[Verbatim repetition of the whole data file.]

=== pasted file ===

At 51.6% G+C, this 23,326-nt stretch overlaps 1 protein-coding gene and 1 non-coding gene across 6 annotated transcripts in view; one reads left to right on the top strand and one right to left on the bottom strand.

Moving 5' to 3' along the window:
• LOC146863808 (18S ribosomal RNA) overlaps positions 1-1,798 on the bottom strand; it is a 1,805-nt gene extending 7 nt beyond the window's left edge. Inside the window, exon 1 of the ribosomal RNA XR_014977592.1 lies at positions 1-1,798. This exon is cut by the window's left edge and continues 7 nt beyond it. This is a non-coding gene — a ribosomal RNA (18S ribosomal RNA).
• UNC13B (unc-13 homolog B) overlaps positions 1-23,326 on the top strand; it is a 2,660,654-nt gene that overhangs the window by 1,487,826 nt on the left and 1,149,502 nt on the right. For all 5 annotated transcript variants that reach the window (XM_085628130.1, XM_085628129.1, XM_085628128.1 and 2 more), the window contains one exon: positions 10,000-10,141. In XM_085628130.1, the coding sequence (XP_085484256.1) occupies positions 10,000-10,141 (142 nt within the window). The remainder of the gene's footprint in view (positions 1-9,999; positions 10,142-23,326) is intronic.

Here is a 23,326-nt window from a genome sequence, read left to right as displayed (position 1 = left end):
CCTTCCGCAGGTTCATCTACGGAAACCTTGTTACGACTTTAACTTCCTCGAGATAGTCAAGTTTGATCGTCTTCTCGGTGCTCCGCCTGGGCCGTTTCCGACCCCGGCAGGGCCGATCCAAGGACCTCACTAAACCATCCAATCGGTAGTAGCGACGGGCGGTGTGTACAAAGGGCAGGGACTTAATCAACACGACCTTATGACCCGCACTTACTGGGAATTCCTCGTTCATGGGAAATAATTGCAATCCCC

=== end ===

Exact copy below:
At 51.6% G+C, this 23,326-nt stretch overlaps 1 protein-coding gene and 1 non-coding gene across 6 annotated transcripts in view; one reads left to right on the top strand and one right to left on the bottom strand.

Moving 5' to 3' along the window:
• LOC146863808 (18S ribosomal RNA) overlaps positions 1-1,798 on the bottom strand; it is a 1,805-nt gene extending 7 nt beyond the window's left edge. Inside the window, exon 1 of the ribosomal RNA XR_014977592.1 lies at positions 1-1,798. This exon is cut by the window's left edge and continues 7 nt beyond it. This is a non-coding gene — a ribosomal RNA (18S ribosomal RNA).
• UNC13B (unc-13 homolog B) overlaps positions 1-23,326 on the top strand; it is a 2,660,654-nt gene that overhangs the window by 1,487,826 nt on the left and 1,149,502 nt on the right. For all 5 annotated transcript variants that reach the window (XM_085628130.1, XM_085628129.1, XM_085628128.1 and 2 more), the window contains one exon: positions 10,000-10,141. In XM_085628130.1, the coding sequence (XP_085484256.1) occupies positions 10,000-10,141 (142 nt within the window). The remainder of the gene's footprint in view (positions 1-9,999; positions 10,142-23,326) is intronic.

Here is a 23,326-nt window from a genome sequence, read left to right as displayed (position 1 = left end):
CCTTCCGCAGGTTCATCTACGGAAACCTTGTTACGACTTTAACTTCCTCGAGATAGTCAAGTTTGATCGTCTTCTCGGTGCTCCGCCTGGGCCGTTTCCGACCCCGGCAGGGCCGATCCAAGGACCTCACTAAACCATCCAATCGGTAGTAGCGACGGGCGGTGTGTACAAAGGGCAGGGACTTAATCAACACGACCTTATGACCCGCACTTACTGGGAATTCCTCGTTCATGGGAAATAATTGCAATCCCC